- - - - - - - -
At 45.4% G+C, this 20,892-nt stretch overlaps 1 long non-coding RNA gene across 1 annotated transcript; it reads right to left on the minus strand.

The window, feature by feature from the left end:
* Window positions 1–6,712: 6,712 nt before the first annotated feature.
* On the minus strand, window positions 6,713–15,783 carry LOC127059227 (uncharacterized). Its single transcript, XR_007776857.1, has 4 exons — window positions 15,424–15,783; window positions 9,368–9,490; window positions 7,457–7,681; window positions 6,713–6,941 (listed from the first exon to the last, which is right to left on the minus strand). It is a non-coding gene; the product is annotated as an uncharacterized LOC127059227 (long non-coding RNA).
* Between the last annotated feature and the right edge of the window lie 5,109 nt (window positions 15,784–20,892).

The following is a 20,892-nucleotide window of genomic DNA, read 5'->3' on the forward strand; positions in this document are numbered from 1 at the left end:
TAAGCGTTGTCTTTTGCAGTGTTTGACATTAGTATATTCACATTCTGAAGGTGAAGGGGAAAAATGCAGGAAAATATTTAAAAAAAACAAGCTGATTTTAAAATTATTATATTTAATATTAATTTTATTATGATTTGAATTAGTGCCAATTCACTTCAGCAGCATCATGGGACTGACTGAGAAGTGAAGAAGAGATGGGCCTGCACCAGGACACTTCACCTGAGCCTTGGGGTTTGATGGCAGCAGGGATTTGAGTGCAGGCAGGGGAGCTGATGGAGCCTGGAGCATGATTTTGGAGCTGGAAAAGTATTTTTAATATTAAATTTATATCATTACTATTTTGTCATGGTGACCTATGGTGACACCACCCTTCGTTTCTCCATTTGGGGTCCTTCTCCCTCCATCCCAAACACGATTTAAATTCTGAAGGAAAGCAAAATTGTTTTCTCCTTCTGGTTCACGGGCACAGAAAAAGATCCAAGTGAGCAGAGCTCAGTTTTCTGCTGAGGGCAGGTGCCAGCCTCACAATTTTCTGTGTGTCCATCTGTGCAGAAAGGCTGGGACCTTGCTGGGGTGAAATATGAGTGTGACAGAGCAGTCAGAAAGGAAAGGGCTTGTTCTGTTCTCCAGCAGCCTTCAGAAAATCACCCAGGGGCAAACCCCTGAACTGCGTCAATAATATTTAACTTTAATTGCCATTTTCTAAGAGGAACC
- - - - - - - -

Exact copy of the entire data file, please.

At 45.4% G+C, this 20,892-nt stretch overlaps 1 long non-coding RNA gene across 1 annotated transcript; it reads right to left on the minus strand.

The window, feature by feature from the left end:
* Window positions 1–6,712: 6,712 nt before the first annotated feature.
* On the minus strand, window positions 6,713–15,783 carry LOC127059227 (uncharacterized). Its single transcript, XR_007776857.1, has 4 exons — window positions 15,424–15,783; window positions 9,368–9,490; window positions 7,457–7,681; window positions 6,713–6,941 (listed from the first exon to the last, which is right to left on the minus strand). It is a non-coding gene; the product is annotated as an uncharacterized LOC127059227 (long non-coding RNA).
* Between the last annotated feature and the right edge of the window lie 5,109 nt (window positions 15,784–20,892).

The following is a 20,892-nucleotide window of genomic DNA, read 5'->3' on the forward strand; positions in this document are numbered from 1 at the left end:
TAAGCGTTGTCTTTTGCAGTGTTTGACATTAGTATATTCACATTCTGAAGGTGAAGGGGAAAAATGCAGGAAAATATTTAAAAAAAACAAGCTGATTTTAAAATTATTATATTTAATATTAATTTTATTATGATTTGAATTAGTGCCAATTCACTTCAGCAGCATCATGGGACTGACTGAGAAGTGAAGAAGAGATGGGCCTGCACCAGGACACTTCACCTGAGCCTTGGGGTTTGATGGCAGCAGGGATTTGAGTGCAGGCAGGGGAGCTGATGGAGCCTGGAGCATGATTTTGGAGCTGGAAAAGTATTTTTAATATTAAATTTATATCATTACTATTTTGTCATGGTGACCTATGGTGACACCACCCTTCGTTTCTCCATTTGGGGTCCTTCTCCCTCCATCCCAAACACGATTTAAATTCTGAAGGAAAGCAAAATTGTTTTCTCCTTCTGGTTCACGGGCACAGAAAAAGATCCAAGTGAGCAGAGCTCAGTTTTCTGCTGAGGGCAGGTGCCAGCCTCACAATTTTCTGTGTGTCCATCTGTGCAGAAAGGCTGGGACCTTGCTGGGGTGAAATATGAGTGTGACAGAGCAGTCAGAAAGGAAAGGGCTTGTTCTGTTCTCCAGCAGCCTTCAGAAAATCACCCAGGGGCAAACCCCTGAACTGCGTCAATAATATTTAACTTTAATTGCCATTTTCTAAGAGGAACC